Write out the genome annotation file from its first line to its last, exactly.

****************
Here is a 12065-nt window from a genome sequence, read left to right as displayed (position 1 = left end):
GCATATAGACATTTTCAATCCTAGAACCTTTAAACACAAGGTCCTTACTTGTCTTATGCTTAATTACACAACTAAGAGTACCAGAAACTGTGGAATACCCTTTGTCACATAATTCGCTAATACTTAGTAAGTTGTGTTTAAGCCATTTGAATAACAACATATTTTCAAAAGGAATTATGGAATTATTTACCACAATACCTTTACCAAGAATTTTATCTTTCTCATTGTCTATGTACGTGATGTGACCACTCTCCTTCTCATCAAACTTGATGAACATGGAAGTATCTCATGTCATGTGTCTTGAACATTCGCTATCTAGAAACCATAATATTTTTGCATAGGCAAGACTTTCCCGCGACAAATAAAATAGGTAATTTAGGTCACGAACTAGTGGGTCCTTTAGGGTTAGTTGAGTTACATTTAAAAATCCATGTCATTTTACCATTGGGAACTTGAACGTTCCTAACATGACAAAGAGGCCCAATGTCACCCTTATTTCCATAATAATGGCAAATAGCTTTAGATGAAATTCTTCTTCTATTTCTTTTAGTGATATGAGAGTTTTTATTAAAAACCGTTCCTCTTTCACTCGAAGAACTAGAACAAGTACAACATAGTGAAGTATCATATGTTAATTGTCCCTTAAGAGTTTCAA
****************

Here is a 12065-nt window from a genome sequence, read left to right as displayed (position 1 = left end):
GCATATAGACATTTTCAATCCTAGAACCTTTAAACACAAGGTCCTTACTTGTCTTATGCTTAATTACACAACTAAGAGTACCAGAAACTGTGGAATACCCTTTGTCACATAATTCGCTAATACTTAGTAAGTTGTGTTTAAGCCATTTGAATAACAACATATTTTCAAAAGGAATTATGGAATTATTTACCACAATACCTTTACCAAGAATTTTATCTTTCTCATTGTCTATGTACGTGATGTGACCACTCTCCTTCTCATCAAACTTGATGAACATGGAAGTATCTCATGTCATGTGTCTTGAACATTCGCTATCTAGAAACCATAATATTTTTGCATAGGCAAGACTTTCCCGCGACAAATAAAATAGGTAATTTAGGTCACGAACTAGTGGGTCCTTTAGGGTTAGTTGAGTTACATTTAAAAATCCATGTCATTTTACCATTGGGAACTTGAACGTTCCTAACATGACAAAGAGGCCCAATGTCACCCTTATTTCCATAATAATGGCAAATAGCTTTAGATGAAATTCTTCTTCTATTTCTTTTAGTGATATGAGAGTTTTTATTAAAAACCGTTCCTCTTTCACTCGAAGAACTAGAACAAGTACAACATAGTGAAGTATCATATGTTAATTGTCCCTTAAGAGTTTCAA